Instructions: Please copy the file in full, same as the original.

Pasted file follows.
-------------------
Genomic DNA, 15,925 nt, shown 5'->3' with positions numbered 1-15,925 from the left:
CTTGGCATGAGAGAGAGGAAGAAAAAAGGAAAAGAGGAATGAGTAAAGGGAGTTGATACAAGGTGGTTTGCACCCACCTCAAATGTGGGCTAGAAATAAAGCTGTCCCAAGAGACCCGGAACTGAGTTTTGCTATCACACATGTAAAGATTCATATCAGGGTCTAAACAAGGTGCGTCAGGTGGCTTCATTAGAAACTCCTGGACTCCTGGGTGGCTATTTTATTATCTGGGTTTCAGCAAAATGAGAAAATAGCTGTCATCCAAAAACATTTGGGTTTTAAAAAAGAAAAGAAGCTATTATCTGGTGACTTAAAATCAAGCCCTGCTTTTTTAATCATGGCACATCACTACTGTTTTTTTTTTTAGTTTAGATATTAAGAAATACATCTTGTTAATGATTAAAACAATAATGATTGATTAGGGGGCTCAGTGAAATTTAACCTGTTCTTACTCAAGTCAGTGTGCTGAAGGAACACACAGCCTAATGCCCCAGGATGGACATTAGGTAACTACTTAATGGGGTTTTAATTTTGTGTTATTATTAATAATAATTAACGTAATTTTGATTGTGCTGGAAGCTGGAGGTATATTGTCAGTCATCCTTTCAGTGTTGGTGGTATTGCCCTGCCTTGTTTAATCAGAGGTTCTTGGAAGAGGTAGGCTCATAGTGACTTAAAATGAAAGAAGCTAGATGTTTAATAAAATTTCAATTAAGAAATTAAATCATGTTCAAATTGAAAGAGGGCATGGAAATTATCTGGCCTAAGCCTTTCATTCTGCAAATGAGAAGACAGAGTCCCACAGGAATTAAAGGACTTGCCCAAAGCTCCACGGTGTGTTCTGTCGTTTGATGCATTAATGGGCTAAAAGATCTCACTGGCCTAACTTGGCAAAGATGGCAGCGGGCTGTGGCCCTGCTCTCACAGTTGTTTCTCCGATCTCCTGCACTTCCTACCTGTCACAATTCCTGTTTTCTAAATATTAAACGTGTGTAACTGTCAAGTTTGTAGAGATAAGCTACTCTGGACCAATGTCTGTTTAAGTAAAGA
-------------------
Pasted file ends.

Genomic DNA, 15,925 nt, shown 5'->3' with positions numbered 1-15,925 from the left:
CTTGGCATGAGAGAGAGGAAGAAAAAAGGAAAAGAGGAATGAGTAAAGGGAGTTGATACAAGGTGGTTTGCACCCACCTCAAATGTGGGCTAGAAATAAAGCTGTCCCAAGAGACCCGGAACTGAGTTTTGCTATCACACATGTAAAGATTCATATCAGGGTCTAAACAAGGTGCGTCAGGTGGCTTCATTAGAAACTCCTGGACTCCTGGGTGGCTATTTTATTATCTGGGTTTCAGCAAAATGAGAAAATAGCTGTCATCCAAAAACATTTGGGTTTTAAAAAAGAAAAGAAGCTATTATCTGGTGACTTAAAATCAAGCCCTGCTTTTTTAATCATGGCACATCACTACTGTTTTTTTTTTTAGTTTAGATATTAAGAAATACATCTTGTTAATGATTAAAACAATAATGATTGATTAGGGGGCTCAGTGAAATTTAACCTGTTCTTACTCAAGTCAGTGTGCTGAAGGAACACACAGCCTAATGCCCCAGGATGGACATTAGGTAACTACTTAATGGGGTTTTAATTTTGTGTTATTATTAATAATAATTAACGTAATTTTGATTGTGCTGGAAGCTGGAGGTATATTGTCAGTCATCCTTTCAGTGTTGGTGGTATTGCCCTGCCTTGTTTAATCAGAGGTTCTTGGAAGAGGTAGGCTCATAGTGACTTAAAATGAAAGAAGCTAGATGTTTAATAAAATTTCAATTAAGAAATTAAATCATGTTCAAATTGAAAGAGGGCATGGAAATTATCTGGCCTAAGCCTTTCATTCTGCAAATGAGAAGACAGAGTCCCACAGGAATTAAAGGACTTGCCCAAAGCTCCACGGTGTGTTCTGTCGTTTGATGCATTAATGGGCTAAAAGATCTCACTGGCCTAACTTGGCAAAGATGGCAGCGGGCTGTGGCCCTGCTCTCACAGTTGTTTCTCCGATCTCCTGCACTTCCTACCTGTCACAATTCCTGTTTTCTAAATATTAAACGTGTGTAACTGTCAAGTTTGTAGAGATAAGCTACTCTGGACCAATGTCTGTTTAAGTAAAGA